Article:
(Lord FitzRoy Somerset, 1788-1855, from 1852 1st Baron, from 1854 British Commander in the Crimea, Field Marshal)
Autograph Letter Signed 'Fitzroy Somerset',
to 'My dear Sir', asking him "to see Mr Wood", Charles Wood, (1800-1885, Secretary to the Admiralty, 1835-1839, from 1866 1st Viscount Halifax), who "will explain to you that a retired Officer of the Indian Navy is at this moment employed as Superintendent of Marine at Calcutta", and that after this officer had retired from the Navy, "Lord Auckland", (1784-1849, Governor-General of India, 1835-1842, 2nd Baron, 1814 and 1st Earl, 1839), "offered him a situation on the Upper Indus which his health at the time prevented his accepting", but "he is now perfectly well", 2 sides 8vo., no place, no date, circa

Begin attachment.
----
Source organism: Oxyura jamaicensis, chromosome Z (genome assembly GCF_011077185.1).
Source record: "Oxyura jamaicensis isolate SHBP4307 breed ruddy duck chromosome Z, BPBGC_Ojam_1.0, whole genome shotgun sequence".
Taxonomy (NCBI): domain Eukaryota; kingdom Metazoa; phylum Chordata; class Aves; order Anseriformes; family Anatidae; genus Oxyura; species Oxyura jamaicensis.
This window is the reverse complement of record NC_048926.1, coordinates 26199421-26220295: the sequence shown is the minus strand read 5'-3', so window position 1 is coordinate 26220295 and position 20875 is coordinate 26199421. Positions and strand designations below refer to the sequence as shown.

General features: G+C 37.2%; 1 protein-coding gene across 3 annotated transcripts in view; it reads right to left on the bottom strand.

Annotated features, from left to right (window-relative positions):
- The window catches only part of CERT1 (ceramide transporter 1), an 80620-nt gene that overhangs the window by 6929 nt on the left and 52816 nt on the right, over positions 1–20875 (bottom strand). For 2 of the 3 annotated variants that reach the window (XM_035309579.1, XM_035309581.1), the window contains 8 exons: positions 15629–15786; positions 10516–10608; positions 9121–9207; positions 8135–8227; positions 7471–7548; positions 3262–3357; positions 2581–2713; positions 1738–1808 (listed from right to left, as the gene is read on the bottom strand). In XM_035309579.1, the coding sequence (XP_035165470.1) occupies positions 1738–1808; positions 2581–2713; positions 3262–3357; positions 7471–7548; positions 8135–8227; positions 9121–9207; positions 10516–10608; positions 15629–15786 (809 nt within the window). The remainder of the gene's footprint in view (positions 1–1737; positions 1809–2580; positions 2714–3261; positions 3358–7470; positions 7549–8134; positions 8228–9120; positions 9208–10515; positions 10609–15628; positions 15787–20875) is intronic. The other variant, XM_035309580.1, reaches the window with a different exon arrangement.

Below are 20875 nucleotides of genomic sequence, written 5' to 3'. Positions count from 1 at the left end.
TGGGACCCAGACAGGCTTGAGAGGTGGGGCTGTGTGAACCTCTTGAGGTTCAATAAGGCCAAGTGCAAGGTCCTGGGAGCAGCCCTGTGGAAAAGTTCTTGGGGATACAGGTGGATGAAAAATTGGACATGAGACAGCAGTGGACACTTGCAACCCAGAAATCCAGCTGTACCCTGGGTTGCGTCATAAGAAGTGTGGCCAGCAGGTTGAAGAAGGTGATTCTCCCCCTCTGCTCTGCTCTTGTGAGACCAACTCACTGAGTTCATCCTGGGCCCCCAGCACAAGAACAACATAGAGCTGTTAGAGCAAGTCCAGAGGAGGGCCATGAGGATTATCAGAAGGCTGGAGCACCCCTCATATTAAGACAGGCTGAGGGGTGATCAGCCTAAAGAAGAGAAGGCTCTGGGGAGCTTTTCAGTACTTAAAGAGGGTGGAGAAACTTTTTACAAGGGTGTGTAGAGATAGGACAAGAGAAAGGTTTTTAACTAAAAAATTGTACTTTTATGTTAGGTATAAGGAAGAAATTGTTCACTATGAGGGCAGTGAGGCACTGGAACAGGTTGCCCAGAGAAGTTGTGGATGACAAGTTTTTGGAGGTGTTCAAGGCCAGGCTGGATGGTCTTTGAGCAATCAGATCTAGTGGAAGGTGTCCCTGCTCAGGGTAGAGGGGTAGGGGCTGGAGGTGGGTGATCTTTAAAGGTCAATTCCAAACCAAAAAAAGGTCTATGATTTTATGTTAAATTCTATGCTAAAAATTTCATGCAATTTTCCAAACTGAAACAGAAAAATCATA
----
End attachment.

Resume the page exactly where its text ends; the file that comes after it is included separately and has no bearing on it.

two small pinholes
Lord FitzRoy Somerset, youngest son of the 5th Duke of Beaufort, went to the Peninsula as a young man. For many years he was with Wellington, who found him invaluable in different capacities, as aide-de-camp, military secretary, embassy secretary at Paris, and after the Peace. When Somerset lost his right arm at Waterloo, the Duke wrote "... what a regard and affection I feel for him".
From 1827 to 1852 Somerset was Military Secretary at the Horse Guards and was known for his tact and urbanity. Chosen to lead the British forces in the Crimea, he was greatly hampered by lack of supplies (managed at first by the Treasury), and of proper intelligence. However his calmness, vigilance and swiftness to take advantage were exemplary, as at the Alma and Inkerman, and the unfair criticism thrown at him has been largely overturned in recent years.